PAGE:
A schoolteacher turned investigative reporter, Lewis Hine (1874-1940) traveled the United States from 1908 to 1918, photographing some of the millions of underprivileged children who labored as a regular part of the work force. He emerged with an array of shocking pictures and stories--of a five-year-old shrimp picker in Mississippi; a four-year-old oyster shucker in Louisiana; boys and girls working in often dangerous conditions and for pitiful wages in mills, mines, sweatshops, fields and factories in every corner of the land. Exhausted, ragged, often filthy, their faces peek out from the 61 photos reproduced here, their testimony certain to move the reader. As always, Freedman ( Eleanor Roosevelt ) does an outstanding job of integrating historical photographs with meticulously researched and highly readable prose, this time combining biographical information about Hine with a history of the campaign to end child labor in America. The result is thoroughly absorbing, and even those who normally shy away from nonfiction will find themselves caught up in this seamless account. Ages 12-up. (Aug.)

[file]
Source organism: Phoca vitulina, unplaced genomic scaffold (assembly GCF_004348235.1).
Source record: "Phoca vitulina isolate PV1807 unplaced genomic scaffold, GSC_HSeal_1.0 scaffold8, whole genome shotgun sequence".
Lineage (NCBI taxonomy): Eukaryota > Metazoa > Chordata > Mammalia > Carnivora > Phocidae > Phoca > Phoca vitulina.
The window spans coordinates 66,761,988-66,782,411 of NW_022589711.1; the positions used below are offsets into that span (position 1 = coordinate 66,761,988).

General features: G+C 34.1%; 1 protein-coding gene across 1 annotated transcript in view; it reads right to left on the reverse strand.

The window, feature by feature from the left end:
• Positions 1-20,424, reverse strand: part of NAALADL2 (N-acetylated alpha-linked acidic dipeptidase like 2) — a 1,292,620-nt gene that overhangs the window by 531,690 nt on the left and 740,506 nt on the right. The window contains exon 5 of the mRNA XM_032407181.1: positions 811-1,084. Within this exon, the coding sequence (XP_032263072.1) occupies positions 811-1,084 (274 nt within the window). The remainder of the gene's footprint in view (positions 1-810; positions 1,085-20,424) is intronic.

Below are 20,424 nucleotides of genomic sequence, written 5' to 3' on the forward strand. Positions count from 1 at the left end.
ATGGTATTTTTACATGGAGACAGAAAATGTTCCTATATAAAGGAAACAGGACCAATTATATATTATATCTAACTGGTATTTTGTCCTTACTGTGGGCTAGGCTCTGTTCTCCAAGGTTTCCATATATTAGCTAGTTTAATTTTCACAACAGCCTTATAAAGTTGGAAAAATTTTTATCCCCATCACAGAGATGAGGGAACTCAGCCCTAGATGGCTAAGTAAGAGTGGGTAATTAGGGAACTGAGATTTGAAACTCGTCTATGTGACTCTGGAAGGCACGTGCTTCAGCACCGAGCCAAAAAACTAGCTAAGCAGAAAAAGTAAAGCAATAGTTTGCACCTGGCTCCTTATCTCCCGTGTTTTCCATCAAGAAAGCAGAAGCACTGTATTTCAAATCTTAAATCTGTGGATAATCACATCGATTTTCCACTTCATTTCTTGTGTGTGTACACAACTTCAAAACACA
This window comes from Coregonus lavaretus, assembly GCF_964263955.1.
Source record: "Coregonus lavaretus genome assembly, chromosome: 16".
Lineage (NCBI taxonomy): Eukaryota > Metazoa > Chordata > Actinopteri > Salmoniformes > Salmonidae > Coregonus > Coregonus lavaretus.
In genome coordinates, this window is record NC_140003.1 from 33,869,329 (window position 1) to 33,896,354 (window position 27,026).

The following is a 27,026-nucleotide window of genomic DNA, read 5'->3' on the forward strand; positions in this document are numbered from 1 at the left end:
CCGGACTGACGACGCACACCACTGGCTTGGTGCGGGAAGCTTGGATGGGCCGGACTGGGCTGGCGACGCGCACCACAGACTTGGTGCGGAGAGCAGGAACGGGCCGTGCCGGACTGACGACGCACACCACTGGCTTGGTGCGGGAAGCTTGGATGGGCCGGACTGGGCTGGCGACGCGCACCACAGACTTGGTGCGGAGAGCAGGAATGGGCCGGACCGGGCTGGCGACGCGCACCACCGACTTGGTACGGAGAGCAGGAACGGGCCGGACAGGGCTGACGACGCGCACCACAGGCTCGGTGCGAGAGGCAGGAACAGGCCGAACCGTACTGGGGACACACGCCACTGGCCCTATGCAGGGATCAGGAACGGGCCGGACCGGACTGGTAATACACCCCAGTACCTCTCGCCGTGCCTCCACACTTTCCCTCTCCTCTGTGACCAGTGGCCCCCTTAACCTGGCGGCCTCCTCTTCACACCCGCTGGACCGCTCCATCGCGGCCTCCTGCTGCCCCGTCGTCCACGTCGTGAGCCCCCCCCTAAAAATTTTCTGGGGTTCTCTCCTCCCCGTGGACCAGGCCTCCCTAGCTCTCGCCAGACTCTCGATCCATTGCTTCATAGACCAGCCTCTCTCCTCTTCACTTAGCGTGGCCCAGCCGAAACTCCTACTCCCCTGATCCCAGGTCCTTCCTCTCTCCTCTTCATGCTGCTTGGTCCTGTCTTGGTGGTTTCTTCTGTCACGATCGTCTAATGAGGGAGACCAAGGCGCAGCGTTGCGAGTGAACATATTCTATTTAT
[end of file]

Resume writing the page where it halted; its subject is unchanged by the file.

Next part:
Reviewed on: 08/01/1994 Release date: 08/01/1994 Genre: Children's
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